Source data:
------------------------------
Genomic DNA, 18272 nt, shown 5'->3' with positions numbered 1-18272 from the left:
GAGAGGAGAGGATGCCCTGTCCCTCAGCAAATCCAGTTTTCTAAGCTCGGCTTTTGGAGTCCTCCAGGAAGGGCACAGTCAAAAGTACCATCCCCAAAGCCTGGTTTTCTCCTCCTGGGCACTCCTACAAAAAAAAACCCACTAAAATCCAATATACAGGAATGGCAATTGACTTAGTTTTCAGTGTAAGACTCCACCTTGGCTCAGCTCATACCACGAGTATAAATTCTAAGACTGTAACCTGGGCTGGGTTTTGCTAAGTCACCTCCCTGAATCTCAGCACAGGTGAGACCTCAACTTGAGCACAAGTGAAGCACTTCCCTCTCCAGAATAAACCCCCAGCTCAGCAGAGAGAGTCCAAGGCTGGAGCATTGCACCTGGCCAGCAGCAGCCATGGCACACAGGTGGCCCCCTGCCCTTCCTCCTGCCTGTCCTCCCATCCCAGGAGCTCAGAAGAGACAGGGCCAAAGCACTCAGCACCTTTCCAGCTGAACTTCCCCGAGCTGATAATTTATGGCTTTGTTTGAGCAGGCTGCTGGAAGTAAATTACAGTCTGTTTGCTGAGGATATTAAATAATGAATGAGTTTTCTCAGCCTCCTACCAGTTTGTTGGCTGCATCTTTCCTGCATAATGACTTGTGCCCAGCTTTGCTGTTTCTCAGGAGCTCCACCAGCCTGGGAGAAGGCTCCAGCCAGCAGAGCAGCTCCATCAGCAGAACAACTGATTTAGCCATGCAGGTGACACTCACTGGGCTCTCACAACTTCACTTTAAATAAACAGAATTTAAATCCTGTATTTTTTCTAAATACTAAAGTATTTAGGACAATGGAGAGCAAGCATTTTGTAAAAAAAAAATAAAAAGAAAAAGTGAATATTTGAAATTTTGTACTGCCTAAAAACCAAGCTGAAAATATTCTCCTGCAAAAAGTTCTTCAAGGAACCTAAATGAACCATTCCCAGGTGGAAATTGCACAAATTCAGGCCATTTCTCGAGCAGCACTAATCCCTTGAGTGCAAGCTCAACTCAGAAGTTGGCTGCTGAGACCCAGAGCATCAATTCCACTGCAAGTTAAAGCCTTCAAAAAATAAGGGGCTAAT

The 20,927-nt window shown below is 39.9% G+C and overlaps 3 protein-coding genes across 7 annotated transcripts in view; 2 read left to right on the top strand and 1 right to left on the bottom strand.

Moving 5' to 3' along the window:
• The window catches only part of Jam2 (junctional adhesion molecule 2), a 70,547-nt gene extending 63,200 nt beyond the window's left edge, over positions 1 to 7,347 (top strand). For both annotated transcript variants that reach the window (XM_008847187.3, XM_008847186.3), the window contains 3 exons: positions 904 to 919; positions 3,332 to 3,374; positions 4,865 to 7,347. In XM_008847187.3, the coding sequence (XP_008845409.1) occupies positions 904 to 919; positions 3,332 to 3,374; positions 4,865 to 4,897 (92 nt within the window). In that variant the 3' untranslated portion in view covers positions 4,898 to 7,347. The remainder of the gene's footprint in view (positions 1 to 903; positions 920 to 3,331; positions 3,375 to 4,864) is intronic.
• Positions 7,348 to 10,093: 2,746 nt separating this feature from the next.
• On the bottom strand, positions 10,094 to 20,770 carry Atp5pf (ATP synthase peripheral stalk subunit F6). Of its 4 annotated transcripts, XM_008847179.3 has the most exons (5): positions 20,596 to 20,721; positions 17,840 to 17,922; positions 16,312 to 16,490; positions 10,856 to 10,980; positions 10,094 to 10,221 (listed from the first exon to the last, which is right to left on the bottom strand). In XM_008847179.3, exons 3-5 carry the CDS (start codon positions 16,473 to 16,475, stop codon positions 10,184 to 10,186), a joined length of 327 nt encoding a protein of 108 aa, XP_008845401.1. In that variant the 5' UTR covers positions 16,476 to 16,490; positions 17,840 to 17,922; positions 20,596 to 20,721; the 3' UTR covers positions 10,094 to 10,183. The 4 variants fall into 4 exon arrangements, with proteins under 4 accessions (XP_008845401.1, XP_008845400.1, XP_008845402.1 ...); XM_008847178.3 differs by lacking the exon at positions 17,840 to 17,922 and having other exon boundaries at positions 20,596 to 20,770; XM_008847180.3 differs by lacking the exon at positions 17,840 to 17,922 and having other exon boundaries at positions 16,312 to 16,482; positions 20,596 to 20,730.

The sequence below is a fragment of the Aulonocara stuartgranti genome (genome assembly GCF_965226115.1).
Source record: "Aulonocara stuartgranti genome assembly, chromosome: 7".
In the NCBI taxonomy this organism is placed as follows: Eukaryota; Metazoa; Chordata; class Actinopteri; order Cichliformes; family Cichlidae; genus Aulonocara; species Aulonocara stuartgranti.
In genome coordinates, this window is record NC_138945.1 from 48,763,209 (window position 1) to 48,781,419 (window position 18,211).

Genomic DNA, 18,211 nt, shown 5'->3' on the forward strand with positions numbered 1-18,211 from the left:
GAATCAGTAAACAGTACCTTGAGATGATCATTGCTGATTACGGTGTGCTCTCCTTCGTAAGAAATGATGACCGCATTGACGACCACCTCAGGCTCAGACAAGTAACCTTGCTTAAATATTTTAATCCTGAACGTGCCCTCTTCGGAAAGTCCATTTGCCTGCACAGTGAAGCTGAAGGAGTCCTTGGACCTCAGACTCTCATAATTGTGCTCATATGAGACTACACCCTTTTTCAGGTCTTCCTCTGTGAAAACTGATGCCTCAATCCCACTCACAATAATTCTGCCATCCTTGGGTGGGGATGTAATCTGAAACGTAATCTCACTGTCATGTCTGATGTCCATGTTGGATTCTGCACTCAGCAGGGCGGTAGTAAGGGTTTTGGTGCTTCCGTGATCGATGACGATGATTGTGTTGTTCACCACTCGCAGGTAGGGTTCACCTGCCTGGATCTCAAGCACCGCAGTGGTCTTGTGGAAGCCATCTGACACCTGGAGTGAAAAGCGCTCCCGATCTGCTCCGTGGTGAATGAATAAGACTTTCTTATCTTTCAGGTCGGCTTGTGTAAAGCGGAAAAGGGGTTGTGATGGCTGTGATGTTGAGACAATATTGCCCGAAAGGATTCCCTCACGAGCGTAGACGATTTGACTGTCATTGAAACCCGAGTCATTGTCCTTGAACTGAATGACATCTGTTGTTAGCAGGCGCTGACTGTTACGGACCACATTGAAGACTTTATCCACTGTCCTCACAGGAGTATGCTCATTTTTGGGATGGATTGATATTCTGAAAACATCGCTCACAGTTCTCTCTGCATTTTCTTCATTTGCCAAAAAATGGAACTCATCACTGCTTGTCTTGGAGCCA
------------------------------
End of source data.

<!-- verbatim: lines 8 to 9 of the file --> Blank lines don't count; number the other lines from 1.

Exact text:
The sequence below is a fragment of the Aulonocara stuartgranti genome (genome assembly GCF_965226115.1).
Source record: "Aulonocara stuartgranti genome assembly, chromosome: 7".